Sunday, November 27, 2011


Some people would reckon other people should never write about suicide - as what gives reason even to a writer to explore the subject to some degree? I think that's part of the thing. There are no real reasons and although families and communities affected by these sudden tragedies often search for reasons why, the answers seem to come up short most of the time.
Still, for me personally anything that causes the deaths of 1 million people worldwide every year deserves more research and study and not so shut away as it is in places, dear old Ireland included. Stats provide numbers, academics and doctors attempt to answer why and yet we continue to come up short, as the number suggest here in Ireland.

I guess you start something in life with a bigger view to what lies behind your chosen pursuit. I definitely gave mine a lot of thought. Probably too much. But I've watched as Ireland has slipped into a nation dealing mostly out of the limelight with various forms of addiction. Depression of many varieties seems to also be rampant. These are worrying trends for a nation going no-where. The answer of course in government will be to cut services - hey, it is the survival of the fittest after all - and I wonder if the many groups involved in the areas are maybe too many and would not benefit further from coming together and trying to get out a similar view on certain issues. The problems are basically being arrested at best - but a tide needs to be turned and given present circumstances it is hard to see nothing but this becoming more of an epidemic in the years ahead.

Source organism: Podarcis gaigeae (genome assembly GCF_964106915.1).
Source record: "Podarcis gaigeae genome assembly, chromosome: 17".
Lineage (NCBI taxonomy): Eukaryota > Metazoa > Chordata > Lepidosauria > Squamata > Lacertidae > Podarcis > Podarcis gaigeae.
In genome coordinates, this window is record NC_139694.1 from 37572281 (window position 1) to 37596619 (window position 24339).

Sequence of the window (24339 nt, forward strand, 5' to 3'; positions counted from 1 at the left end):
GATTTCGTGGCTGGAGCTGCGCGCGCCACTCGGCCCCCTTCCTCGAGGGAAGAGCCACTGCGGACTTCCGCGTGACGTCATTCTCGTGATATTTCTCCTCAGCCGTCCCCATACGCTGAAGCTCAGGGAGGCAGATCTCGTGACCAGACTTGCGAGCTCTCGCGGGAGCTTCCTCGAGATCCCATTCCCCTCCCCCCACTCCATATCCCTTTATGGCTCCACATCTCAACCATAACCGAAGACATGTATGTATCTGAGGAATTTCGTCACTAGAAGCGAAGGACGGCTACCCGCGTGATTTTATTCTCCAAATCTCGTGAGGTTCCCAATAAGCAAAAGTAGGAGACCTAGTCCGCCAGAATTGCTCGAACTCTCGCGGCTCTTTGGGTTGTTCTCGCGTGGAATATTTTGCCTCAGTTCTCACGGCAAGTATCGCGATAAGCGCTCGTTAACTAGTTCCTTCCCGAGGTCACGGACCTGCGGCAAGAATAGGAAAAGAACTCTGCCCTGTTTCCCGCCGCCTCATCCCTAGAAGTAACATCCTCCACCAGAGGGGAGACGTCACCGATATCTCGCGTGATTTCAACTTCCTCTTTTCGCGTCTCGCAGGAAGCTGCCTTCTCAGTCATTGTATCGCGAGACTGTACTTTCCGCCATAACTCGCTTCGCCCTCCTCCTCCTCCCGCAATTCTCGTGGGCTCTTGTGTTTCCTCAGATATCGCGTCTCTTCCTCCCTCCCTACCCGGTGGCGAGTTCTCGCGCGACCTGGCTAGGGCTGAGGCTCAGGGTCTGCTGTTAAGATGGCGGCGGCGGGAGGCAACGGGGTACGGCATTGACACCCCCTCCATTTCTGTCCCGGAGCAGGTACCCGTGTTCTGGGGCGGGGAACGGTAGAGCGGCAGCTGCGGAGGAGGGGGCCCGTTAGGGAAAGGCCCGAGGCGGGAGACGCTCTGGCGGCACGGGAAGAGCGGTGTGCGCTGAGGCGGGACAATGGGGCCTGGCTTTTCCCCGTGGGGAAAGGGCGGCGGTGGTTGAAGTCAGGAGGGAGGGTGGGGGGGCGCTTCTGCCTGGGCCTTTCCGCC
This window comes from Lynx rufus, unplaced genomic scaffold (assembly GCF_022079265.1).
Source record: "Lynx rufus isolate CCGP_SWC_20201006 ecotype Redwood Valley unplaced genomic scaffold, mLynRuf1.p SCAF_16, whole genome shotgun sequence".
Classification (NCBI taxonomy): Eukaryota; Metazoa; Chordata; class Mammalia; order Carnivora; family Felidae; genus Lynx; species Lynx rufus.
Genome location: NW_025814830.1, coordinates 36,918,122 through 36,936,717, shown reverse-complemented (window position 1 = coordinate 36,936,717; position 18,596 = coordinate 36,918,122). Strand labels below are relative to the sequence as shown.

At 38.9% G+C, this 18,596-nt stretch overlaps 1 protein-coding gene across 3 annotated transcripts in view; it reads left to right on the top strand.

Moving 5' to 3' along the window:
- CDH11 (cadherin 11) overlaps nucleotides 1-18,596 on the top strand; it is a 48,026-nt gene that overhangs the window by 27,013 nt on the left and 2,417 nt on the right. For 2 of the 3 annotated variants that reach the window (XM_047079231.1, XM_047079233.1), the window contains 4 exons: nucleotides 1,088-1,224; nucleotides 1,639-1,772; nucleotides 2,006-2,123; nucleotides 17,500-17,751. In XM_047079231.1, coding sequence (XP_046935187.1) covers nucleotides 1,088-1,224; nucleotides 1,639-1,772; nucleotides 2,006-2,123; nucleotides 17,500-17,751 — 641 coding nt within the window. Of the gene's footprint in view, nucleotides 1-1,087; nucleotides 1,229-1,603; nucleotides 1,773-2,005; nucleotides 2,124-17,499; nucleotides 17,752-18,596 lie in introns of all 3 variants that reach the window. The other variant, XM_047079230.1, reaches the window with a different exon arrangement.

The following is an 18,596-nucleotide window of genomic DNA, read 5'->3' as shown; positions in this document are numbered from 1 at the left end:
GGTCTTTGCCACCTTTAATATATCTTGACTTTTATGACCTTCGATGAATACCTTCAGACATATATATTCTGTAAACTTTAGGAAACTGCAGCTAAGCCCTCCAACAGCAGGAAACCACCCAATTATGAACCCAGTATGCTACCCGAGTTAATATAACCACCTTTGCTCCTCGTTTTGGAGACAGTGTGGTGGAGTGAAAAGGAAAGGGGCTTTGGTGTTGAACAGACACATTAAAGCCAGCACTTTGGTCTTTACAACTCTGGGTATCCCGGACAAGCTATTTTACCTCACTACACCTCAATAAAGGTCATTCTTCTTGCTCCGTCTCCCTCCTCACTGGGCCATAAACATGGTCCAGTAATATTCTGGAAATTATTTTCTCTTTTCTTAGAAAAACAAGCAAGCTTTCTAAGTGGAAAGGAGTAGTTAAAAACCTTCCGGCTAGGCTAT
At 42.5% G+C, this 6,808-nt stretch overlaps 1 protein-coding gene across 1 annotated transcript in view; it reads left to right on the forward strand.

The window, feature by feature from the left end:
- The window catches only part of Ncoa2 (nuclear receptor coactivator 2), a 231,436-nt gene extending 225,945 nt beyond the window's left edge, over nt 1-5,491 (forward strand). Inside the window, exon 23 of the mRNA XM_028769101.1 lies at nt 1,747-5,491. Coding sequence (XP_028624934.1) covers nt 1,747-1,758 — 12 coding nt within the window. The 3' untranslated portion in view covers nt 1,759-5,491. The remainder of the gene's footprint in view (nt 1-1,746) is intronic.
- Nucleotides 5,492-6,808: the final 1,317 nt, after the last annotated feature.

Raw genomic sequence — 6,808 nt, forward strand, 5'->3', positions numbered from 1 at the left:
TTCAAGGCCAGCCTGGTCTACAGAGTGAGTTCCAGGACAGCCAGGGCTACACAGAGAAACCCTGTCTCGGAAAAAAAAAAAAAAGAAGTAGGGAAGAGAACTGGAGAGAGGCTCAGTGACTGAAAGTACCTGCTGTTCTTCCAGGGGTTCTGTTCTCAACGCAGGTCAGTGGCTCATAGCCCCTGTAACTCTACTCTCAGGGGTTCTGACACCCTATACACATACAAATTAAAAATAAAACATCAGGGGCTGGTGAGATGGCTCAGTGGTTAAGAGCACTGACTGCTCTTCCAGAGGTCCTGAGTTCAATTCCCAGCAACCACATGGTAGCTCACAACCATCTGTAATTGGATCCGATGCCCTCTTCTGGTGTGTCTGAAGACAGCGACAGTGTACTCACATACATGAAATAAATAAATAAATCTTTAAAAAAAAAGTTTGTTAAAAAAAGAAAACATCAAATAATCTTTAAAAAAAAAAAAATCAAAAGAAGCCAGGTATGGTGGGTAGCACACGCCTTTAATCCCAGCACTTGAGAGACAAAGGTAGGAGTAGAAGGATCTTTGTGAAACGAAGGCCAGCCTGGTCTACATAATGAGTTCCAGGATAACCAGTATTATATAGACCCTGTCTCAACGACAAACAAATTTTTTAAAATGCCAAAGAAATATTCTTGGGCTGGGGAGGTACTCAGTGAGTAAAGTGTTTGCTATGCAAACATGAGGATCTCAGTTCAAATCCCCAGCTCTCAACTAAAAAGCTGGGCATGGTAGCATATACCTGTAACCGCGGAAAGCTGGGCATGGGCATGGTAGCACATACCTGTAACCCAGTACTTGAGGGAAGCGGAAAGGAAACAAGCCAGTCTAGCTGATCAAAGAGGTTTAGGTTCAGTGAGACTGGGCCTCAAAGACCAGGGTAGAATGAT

Wales manager, Gary Speed was found dead today at his home. 42. Two young kids and a wife. Successful professional career. Management and coaching. Even some punditry.
Almost defies belief, but that's how it works most of the time. The easiest coping mechanism for those left behind is to determine as early as possible not to dwell on it too much. For those that do, therein lies another tragedy. Others prefer not to forget at all and honour that friend or loved one in some way. It brings a name and a face to this tragic part of human existence. It's important to do it.

I've also read arguments that highlighting it in certain ways offers some form of glorification. Where did that come from? Nobody ever touched by suicide or its impact will think that way I'm pretty sure. There's nothing glorifying about it. Often just a blanket of stunned silences as we busy ourselves around the other struggles around everyone at the moment.
Really doesn't care for gender, class or race, does it? I suspect there are many causes, few answers and it would appear - up at the top-tier it's not part of the contemporary social agenda. That's more than unfortunate, particularly at this time.

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